Making Sure Children Get Their Daily Dose of Language Nutrition

By Lauren Lowry
Clinical Staff Writer and Hanen SLP


When we think of children and nutrition, images of broccoli and carrots come to mind. But there is another type of nutrition children need in order to thrive – and that’s language nutrition.

What is language nutrition?

In a recent article, Head Zauche and her colleagues from Atlanta, Georgia set out to determine which factors had the biggest impact on children’s language development. They looked at 103 studies of children’s language outcomes to figure out the key ingredients of language nutrition.

Because children’s environments during their first three years shape their language learning, it’s important to understand which aspects of this environment are the key to more advanced language development.
They describe language nutrition as the talking, interacting, and book reading that parents engage in with their children. Because children’s environments during their first three years shape their language learning, it’s important to understand which aspects of this environment are the key to more advanced language development [1].The studies in the researchers’ review included children who were developing typically, as well as children with language or other developmental delays.


Here’s what the researchers found to be the most important aspects of language nutrition for children’s language development:

  • The quantity and quality of parents’ speech makes a difference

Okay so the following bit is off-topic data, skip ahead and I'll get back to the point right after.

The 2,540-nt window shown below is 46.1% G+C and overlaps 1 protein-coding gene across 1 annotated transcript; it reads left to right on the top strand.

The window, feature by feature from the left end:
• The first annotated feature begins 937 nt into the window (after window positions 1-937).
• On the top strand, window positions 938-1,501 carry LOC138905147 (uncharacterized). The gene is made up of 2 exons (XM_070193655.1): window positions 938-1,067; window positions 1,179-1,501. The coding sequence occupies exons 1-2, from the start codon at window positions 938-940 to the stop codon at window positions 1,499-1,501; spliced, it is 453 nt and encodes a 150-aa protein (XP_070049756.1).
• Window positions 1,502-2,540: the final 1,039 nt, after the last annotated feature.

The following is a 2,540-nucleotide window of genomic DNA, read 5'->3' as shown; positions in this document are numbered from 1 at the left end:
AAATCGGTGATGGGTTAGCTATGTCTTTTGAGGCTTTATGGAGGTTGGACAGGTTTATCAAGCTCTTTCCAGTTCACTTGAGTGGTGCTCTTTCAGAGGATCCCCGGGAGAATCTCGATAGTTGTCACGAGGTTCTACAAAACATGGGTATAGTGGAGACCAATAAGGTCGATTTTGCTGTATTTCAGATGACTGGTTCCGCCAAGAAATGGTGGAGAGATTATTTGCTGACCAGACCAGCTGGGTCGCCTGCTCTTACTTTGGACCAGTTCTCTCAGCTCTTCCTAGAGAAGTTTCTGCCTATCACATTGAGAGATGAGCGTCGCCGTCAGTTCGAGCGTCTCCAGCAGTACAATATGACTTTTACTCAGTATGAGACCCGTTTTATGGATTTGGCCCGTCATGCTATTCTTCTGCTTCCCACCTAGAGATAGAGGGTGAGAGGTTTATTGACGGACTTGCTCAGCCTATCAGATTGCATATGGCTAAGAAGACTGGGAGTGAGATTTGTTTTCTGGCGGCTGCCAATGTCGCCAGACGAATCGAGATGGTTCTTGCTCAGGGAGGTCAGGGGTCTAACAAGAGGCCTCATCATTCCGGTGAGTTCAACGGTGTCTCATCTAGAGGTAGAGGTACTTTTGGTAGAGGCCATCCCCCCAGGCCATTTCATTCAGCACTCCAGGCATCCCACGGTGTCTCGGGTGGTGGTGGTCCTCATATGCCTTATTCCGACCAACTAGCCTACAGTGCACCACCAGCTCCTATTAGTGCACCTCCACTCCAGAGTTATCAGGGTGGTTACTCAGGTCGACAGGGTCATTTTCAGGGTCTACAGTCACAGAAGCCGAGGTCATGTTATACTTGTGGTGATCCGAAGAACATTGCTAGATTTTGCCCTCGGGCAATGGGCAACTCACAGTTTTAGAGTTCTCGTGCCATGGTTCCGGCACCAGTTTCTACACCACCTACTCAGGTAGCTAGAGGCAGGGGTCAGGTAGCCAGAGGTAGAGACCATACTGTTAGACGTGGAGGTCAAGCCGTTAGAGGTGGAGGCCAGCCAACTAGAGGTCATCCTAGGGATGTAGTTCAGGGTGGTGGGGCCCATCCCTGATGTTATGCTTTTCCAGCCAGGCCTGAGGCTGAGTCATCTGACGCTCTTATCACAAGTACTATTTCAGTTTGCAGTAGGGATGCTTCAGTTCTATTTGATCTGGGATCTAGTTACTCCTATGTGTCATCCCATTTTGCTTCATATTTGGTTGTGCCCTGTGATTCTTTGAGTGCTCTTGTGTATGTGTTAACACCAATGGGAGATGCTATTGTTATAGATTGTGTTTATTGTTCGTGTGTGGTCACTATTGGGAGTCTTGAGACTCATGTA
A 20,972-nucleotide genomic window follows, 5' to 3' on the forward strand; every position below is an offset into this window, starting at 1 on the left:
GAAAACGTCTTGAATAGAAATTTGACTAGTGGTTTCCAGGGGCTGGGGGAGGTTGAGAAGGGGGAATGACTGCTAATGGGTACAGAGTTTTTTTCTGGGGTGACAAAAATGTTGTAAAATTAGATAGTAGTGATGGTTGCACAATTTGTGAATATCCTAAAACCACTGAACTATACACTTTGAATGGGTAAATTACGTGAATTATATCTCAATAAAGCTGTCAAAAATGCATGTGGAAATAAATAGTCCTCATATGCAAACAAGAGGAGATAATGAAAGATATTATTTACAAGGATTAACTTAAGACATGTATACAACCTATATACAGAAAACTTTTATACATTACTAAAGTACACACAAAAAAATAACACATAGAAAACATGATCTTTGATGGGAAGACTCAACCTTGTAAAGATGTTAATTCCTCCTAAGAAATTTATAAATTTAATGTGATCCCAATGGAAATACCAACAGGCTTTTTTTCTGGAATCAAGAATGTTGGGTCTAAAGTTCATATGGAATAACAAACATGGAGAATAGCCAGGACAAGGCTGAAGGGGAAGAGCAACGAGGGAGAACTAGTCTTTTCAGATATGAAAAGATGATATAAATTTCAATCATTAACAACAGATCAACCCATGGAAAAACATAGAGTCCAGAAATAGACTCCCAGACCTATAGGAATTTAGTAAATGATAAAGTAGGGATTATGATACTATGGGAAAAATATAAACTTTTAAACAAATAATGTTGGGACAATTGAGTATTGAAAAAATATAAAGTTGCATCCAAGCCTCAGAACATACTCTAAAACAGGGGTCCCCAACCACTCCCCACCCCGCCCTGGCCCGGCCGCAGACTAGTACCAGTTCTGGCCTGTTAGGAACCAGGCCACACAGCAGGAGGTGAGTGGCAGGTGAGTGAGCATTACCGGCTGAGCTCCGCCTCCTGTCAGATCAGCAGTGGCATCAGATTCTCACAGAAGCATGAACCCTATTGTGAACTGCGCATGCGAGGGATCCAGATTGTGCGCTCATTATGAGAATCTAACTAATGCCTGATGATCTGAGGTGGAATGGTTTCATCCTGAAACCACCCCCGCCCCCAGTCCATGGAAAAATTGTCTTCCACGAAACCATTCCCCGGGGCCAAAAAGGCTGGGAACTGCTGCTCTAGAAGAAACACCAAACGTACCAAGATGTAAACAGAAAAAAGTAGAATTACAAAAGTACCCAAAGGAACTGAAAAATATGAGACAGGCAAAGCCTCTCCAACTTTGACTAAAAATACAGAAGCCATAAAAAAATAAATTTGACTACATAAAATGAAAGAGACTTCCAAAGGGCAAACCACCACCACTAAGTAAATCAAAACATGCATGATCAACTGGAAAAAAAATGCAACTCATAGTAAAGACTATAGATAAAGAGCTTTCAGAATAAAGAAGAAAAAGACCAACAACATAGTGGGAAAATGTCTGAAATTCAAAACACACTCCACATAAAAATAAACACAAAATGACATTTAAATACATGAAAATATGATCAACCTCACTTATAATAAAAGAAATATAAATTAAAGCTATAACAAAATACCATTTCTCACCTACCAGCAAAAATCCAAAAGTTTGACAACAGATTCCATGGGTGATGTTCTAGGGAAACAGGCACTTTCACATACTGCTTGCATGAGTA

• The amount of speech directed towards children has a very important influence on their vocabulary – however, it’s not just about how many words children hear. The researchers also found that children need to hear words within motivating, back-and-forth conversations in order to learn.
    • Hearing a variety of different words from caregivers predicts children’s language development – this means that children should hear more than the names of objects and people. They need to hear words that describe things (big, soft), action words (jump, sleep), location words (in, there), greeting words (bye bye) and question words (where? what?), to name a few.
    • Parents who use a variety of grammatical sentences with their children tend to have children who have larger vocabularies, use longer sentences, and use more advanced grammar.
    • “Parentese” helps young children pick out words from sentences – parentese refers to the exaggerated speech caregivers tend to use with babies. It involves lots of repetition, animation in the voice, longer speech sounds, and a slower pace.